Apple's Big Earnings Beat: What Wall Street's Saying

Apple's earnings beat and strong guidance was largely driven by stronger-than-expected iPhone and wearables sales, with services just missing the mark. Analysts were encouraged.
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Apple investors applauded a solid December quarter, which showed better-than-expected hardware sales across the board. Analysts noted the Services revenue miss, but still grew a touch more positive. 

The stock rose 1.5% to $322.40 a share Wednesday morning. 

Earnings per share came in at $4.99, beating Wall Street estimates of $4.54 and grew 19% year-over-year. Revenue was $91.18 billion, beating analysts estimates of $88.478 billion and grew 8.3%. Meanwhile, iPhone revenue was $55.9 billion, beating estimates of $51.4 billion and grew 7%. Analysts were expecting more revenue declines for the iPhone.

Services revenue came in at $12.7 billion, missing estimates of $13 billion. Wearables, home and accessories revenue was $10 billion, beating estimates of $9.85 billion.

Here's what analysts were saying:

Cowen, Outperform, Price Target Raised From $350 to $370

"Bulls will point to a healthy iPhone/5G cycle that could drive fiscal year 2020/2021 units back above 200 million. Bears would note that Services came in a tad light; but the $50 billion plus business is still growing mid-to-high-teens percentage year-over-year. With the low-cost SE2 expected to launch in calendar year first half 2020 and 5G to benefit calendar year 2021, we believe the iPhone/wearables driven earnings expansion story still has room to play out. The gradual pivot to a content/recurring revenue business is a powerful long-term earnings driver. We raise our fiscal year 2020/2021 forecasts."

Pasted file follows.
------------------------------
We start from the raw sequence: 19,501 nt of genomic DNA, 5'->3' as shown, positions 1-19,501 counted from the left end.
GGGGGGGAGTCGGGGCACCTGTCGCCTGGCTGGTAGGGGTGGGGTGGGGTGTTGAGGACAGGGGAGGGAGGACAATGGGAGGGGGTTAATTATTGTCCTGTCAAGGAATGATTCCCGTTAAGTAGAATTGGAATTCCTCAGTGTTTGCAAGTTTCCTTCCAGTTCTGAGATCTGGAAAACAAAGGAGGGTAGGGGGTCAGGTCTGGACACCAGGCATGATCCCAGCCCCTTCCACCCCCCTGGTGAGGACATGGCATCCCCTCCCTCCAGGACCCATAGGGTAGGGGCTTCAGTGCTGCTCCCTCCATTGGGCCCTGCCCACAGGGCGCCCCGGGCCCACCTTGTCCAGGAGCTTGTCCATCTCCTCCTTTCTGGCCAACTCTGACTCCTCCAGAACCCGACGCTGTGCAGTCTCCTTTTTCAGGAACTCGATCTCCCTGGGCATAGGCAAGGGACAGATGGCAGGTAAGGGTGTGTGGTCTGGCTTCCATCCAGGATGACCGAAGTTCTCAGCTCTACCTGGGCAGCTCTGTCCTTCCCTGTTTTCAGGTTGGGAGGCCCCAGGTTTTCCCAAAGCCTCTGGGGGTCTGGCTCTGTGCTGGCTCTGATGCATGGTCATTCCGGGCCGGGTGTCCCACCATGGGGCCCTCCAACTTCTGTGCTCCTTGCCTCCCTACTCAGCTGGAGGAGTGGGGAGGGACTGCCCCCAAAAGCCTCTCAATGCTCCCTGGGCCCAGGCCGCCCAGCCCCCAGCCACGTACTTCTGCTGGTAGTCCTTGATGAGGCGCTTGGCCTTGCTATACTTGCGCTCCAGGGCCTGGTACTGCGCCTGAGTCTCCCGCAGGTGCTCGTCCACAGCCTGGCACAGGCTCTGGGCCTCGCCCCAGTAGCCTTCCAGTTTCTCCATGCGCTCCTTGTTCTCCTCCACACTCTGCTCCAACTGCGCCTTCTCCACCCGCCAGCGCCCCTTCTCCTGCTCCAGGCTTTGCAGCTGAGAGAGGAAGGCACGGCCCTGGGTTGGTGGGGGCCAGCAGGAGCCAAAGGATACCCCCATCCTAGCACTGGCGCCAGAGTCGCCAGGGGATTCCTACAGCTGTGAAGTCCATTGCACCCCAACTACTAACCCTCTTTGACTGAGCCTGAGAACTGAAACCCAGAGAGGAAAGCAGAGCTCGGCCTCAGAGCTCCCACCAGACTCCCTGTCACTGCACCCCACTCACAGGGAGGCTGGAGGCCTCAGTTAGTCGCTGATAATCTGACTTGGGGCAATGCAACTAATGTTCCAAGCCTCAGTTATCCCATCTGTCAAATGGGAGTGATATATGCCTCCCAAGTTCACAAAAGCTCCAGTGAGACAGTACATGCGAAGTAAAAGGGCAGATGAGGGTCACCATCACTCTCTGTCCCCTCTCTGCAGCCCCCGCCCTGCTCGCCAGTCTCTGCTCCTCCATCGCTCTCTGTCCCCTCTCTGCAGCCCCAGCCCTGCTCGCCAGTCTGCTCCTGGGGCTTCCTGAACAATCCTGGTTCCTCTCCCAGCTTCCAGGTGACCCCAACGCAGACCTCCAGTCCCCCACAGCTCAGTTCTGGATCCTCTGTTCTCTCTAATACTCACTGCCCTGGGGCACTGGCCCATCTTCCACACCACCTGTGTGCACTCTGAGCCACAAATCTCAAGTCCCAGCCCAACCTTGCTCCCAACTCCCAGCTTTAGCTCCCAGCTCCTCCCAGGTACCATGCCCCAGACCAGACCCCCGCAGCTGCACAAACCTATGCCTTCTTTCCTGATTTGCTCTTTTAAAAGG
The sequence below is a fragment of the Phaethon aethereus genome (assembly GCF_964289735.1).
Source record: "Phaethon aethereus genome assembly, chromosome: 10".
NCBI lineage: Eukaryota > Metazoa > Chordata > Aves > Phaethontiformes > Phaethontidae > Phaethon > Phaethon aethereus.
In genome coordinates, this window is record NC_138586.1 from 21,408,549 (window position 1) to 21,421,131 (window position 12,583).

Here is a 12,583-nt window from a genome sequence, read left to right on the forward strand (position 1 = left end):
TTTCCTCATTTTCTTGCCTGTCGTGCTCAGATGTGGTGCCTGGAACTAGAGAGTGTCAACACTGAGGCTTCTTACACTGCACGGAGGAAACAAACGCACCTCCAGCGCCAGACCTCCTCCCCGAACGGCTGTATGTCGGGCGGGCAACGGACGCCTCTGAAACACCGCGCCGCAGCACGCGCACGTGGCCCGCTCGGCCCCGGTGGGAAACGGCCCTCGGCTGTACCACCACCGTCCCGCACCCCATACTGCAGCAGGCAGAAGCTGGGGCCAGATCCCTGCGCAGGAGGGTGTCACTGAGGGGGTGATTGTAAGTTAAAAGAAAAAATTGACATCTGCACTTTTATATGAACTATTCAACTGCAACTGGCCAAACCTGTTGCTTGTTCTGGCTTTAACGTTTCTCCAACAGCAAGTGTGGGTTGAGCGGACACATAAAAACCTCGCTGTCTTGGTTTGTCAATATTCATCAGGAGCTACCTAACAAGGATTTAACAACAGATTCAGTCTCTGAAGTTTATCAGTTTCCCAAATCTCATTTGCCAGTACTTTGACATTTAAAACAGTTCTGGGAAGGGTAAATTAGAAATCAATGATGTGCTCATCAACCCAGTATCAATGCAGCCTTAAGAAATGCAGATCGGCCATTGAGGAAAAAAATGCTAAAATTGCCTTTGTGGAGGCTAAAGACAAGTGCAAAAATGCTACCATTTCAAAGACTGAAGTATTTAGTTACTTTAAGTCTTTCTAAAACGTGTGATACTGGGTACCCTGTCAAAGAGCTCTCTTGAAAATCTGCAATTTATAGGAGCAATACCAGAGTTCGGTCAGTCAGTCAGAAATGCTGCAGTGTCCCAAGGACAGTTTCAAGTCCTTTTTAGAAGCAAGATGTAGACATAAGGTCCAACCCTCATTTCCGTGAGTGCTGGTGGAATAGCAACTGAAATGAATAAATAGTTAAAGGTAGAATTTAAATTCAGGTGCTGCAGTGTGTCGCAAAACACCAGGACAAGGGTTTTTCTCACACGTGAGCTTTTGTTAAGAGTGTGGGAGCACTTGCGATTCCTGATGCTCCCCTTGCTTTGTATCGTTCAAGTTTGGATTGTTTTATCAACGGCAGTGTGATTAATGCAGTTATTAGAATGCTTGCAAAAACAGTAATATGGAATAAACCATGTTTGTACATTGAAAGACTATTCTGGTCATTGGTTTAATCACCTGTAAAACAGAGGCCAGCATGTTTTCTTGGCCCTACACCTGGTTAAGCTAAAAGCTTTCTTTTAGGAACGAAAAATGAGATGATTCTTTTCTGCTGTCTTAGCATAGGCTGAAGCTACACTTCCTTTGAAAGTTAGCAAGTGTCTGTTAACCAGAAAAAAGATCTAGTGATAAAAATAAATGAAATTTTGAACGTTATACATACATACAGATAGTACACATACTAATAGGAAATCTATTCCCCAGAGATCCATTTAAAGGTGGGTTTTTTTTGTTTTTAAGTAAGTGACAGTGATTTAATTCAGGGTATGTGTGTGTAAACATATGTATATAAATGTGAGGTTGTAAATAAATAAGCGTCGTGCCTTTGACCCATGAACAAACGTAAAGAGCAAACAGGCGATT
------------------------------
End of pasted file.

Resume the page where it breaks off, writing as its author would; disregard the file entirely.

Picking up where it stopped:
- Krish Sankar 

Goldman Sachs, Neutral, Price Target Raised From $192 to $300 

"We move our forward estimates up as iPhone demand continues to surprise on the upside. However, we continue to believe consensus forecasts assume an optimistic scenario for the end of this year. Services missed our forecast and decelerated both quarter-over-quarter and year-over-year though commentary on why this was the case was unclear on the call in our opinion. We raise our 12-month price target to $300 to acknowledge the recent stock re-rating with the view that shorter term consensus forecasts are achievable but balanced against our concern that late year expectations are too high. Our fiscal year 2021 EPS increases by 3% to $14.68 primarily driven by higher revenue. Our 12-month price target is based on 20 times 5-8 [futures quarters] calendar year 2021 EPS of $15." 

- Rod Hall

UBS, Buy, Target Unchanged at $355

"Services growth was also strong at 17% year-over-year with double-digit growth in all five geographies and there seems to be some acceleration in the number of paid subscriptions (expects to reach 500 million plus in March quarter and 600 million plus by year-end). Guidance includes some accommodation at the low-end of the range for an evolving coronavirus situation in China as it appears that retail traffic has slowed in the last few days even outside of Wuhan.  For calendar year 2021, we increase our revenue estimate to $309.7 billion from $305.9 billion and keep EPS unchanged at $16.56 (higher revenue offset by higher share count)." 

- Timothy Arcuri 

Morgan Stanley, Overweight, Price Target Unchanged at $368

"iPhone demand is sustainable while wearables and services grow double digits. Coronavirus may shift demand to future quarters but doesn't impact long-term valuation, in our view. We raise fiscal year 2020 EPS to $13.55. Services slowdown not a structural concern. The slowdown in reported growth is more likely explained by Y/Y declines in the amortization of the deferred value of Maps, Siriand iCloud services, which was ~$2.6B of revenue (or 6% of Services revenue) in FY18,and is a function of the trailing 8-16 quarters of device sales declines. The amortization of free services should prove less of a headwind in the coming quarters."

- Katy Huberty